Planning for a good retirement may not be the priority of some people. With living expenses taking a toll, saving up for old age often takes a backseat. When you have already paid up your mortgage and are nearing the age of retirement, you would want to think about how you can better enjoy your life. With no savings or retirement benefits, what other options do you have? You’re fortunate if you own your home because you can get a lifetime mortgage.
A lifetime mortgage is a type of equity product with enough flexibility, and also ensures that you remain the owner of your home for the rest of your life. Your home is your biggest asset and with years of paying off your mortgage, you might want to think about what your property can give you. With the flexibility of this type of mortgage, you can borrow as little or as much as you want without paying any additional tax. The borrowed amount can also be temporarily placed on reserve and taken out when needed. In addition to this, there is also no danger that any of your debt will be passed on to your estate in case you pass away. For the duration of the loan and while you live, you will maintain homeownership.
What Happens in the Event That the Borrowers Passes on?
Certainly, this will be an inevitable event in everyone’s life. When it happens, the property will be sold with the proceeds used to pay off the mortgage. The value of your estate will also be considered and if there’s enough to cover the loan, then the property does not have to be sold. Whatever is left will definitely go to the beneficiaries of your estate.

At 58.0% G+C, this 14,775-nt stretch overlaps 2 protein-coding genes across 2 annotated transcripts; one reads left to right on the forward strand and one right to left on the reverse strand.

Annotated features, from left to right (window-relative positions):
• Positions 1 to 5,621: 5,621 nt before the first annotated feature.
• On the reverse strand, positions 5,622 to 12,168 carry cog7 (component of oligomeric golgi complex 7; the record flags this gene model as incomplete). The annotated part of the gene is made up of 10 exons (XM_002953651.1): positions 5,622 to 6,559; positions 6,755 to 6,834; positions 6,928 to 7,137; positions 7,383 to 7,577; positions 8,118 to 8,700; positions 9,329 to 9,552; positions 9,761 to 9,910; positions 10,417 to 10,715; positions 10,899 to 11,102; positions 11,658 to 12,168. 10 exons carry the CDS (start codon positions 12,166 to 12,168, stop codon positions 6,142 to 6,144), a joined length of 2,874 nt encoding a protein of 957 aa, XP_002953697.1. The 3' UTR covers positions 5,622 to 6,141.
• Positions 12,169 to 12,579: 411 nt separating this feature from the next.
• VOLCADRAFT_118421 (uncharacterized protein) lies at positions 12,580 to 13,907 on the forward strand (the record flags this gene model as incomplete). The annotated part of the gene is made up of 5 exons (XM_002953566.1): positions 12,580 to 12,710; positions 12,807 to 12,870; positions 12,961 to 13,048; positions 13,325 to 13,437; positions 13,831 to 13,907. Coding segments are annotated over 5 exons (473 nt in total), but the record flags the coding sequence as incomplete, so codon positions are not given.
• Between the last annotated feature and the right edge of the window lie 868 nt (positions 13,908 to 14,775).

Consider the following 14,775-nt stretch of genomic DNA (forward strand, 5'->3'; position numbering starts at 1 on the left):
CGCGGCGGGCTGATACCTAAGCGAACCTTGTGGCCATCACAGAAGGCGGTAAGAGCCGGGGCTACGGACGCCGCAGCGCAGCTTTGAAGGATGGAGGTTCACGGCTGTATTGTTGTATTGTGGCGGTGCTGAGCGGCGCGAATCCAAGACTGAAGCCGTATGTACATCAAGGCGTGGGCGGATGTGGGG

Types of Lifetime Mortgage
There are three different types of lifetime mortgage each with a different scheme and cost you can choose from.
- Roll-up Lifetime Mortgage
- Flexible or interest-paying Mortgage
- Drawdown Lifetime Mortgage
The borrower received a lump sum in cash with no monthly repayments. You will be charged interest on the amount borrowed which will be rolled up to the total amount borrowed. At the end of the loan or when the owner of the mortgage passes on, the full loan amount including the interest will be due for full payment.
In contract with a roll-up mortgage, you will be making monthly payments after receiving a lump sum in cash. Making voluntary payments can help offset the effect of interest on the loan amount.
This works almost the same as the two other loan types but the major difference is you have the option to request flexibility in access to the fund. Instead of getting an outright lump sum, you can break down the amount and take only what you need at a time. The rest of the loan can be placed on a reserve. Another benefit is that there will be no interest accrued while the funds are on reserve.
Are There any Considerations you Need to Make?
With any financial obligation, there are always risks involved. Taking out a lifetime mortgage will have an impact on your inheritance and also affect your tax positions. Lenders will also expect that your house is maintained and always in good condition. If possible, you must set aside some money in order to do this. Certainly, there are a lot of questions you need to address before applying for a lifetime mortgage. A good mortgage guide or consultant should be able to help you with this and help you weigh in whether or not it will offer you optimum benefits. Think about how this loan will impact your estate because you wouldn’t want to place the unnecessary burden on your beneficiaries.